(Grades 6-12)

Sundays 9:30-10:15
Located in the room off the cafe

The source material for our teaching is the New City Catechism which uses simple language to teach the scriptures in a systematic way. Check out the New City Catechism here.

9:30am Opener/Teaching
9:50am Questions/Discussion
10:10am Homework/ Scripture memorization for the next week

God, Creation, Fall & Law

9 weeks
April 30th – June 25th

Christ, Redemption & Grace

12 weeks
Sept 10 – Nov 24th

Spirit, Restoration & growing in grace

12 weeks
Jan 14th – March 4th




The classic ‘catechisms’ of the past are documents that are biblically rich and carefully crafted so they could be memorized and used for Christian growth and training.

They were written in the form of questions and answers. The word ‘catechism’ is from the Greek word ‘katechein’, which means “to teach orally or to instruct by word of mouth.

The Heidelberg Catechism of 1563 and Westminster Shorter and Larger catechisms of 1648 are among the best known, and they serve as the doctrinal standards of many churches today.

The classic catechisms take students through the Apostles’ Creed, the Ten Commandments, and the Lord’s Prayer—a perfect balance of biblical theology, practical ethics, and spiritual experience.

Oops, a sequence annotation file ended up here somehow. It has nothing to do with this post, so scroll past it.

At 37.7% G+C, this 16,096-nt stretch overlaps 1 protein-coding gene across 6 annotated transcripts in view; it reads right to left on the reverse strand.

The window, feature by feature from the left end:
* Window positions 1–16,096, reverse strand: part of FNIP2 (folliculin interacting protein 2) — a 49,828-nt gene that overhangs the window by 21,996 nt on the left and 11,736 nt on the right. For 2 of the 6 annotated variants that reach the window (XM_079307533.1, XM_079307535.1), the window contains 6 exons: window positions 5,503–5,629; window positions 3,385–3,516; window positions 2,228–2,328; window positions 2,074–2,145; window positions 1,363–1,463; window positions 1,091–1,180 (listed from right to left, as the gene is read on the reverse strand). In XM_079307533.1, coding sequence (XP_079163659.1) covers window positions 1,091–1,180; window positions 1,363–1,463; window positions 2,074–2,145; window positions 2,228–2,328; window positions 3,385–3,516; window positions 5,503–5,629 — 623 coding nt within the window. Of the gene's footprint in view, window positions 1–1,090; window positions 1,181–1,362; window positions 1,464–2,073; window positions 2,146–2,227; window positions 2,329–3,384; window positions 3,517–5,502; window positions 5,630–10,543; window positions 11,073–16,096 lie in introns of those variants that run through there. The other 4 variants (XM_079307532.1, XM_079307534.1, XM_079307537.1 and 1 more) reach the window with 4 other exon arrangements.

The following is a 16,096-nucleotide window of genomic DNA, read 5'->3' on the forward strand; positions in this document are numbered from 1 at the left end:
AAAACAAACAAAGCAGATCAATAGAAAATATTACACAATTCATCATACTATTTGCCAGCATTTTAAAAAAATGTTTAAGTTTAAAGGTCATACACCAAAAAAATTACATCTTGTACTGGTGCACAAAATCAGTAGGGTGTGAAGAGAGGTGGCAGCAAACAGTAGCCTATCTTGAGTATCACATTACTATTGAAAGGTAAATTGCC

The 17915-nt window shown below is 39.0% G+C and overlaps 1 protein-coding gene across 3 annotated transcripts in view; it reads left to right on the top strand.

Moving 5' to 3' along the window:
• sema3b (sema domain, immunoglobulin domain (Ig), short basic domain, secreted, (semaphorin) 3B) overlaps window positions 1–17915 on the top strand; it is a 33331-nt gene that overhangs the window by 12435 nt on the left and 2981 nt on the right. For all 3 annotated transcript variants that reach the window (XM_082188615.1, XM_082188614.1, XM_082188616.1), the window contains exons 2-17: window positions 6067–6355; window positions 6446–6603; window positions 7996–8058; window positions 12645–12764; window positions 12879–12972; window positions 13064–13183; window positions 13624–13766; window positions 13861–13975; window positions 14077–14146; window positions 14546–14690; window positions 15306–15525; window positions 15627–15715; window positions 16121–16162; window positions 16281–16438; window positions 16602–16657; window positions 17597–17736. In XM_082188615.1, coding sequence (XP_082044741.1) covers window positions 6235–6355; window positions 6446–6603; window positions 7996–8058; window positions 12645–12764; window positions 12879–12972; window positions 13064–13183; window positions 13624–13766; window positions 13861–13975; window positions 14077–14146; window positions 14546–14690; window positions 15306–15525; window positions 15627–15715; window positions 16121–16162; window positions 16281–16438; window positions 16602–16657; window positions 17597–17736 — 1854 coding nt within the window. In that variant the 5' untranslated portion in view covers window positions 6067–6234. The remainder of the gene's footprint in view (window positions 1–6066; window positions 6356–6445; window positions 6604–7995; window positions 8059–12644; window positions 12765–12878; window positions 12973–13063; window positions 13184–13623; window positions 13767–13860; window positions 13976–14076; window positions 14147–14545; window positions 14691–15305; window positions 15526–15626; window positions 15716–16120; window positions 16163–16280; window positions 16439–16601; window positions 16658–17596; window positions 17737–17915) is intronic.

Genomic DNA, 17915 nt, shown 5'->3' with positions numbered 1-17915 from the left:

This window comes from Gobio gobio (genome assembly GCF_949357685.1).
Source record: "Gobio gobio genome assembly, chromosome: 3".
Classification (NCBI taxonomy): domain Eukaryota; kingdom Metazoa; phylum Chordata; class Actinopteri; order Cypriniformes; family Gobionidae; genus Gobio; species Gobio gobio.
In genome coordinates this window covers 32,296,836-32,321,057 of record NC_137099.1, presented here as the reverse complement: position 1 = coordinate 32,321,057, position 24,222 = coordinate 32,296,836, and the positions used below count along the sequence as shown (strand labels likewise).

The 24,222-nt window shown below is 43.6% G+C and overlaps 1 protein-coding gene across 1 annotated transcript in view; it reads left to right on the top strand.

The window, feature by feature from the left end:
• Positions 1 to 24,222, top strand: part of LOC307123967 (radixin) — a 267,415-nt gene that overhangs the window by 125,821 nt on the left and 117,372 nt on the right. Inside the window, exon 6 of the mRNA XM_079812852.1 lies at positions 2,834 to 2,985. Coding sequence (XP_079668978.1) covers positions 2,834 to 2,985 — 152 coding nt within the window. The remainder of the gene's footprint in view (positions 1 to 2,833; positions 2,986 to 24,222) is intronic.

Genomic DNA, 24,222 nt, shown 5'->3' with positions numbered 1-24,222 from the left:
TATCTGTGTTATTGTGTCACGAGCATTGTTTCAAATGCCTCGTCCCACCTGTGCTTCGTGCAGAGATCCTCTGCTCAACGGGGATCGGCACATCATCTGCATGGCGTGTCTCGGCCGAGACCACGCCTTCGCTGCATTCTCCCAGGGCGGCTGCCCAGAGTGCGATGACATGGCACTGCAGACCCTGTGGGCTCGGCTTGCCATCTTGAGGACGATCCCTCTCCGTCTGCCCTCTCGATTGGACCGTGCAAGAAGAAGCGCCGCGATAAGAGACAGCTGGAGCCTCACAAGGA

Also, the catechetical discipline of memorization drives concepts deeper into the heart and naturally holds students more accountable to master the material than do typical discipleship courses. Finally, the practice of question-answer recitation brings instructors and students into a naturally interactive, dialogical process of learning.

Catechisms were written with 3 purposes:

(1) The first was to set forth a comprehensive exposition of the gospel—not only in order to explain clearly what the gospel is, but also to lay out the building blocks on which the gospel is based, such as the biblical doctrines of God, of human nature, of sin, and so forth.

(2) The second purpose was to do this exposition in such a way that the heresies, errors, and false beliefs of the time and culture were addressed and counteracted.

(3) The third and more pastoral purpose was to form a distinct people, a counterculture that reflected the likeness of Christ not only in individual character but also in the church’s communal life.

When looked at together, these three purposes explain why new catechisms must be written. While our exposition of gospel doctrine must be in line with older catechisms that are true to the Word, culture changes, and so do the errors, temptations, and challenges to the unchanging gospel that people must be equipped to face and answer.

If we re-engage in this biblical practice in our churches, we will find again God’s Word “dwelling in us richly” (Col. 3:16), because the practice of catechesis takes truth deep into our hearts, so we think in biblical categories as soon as we can reason.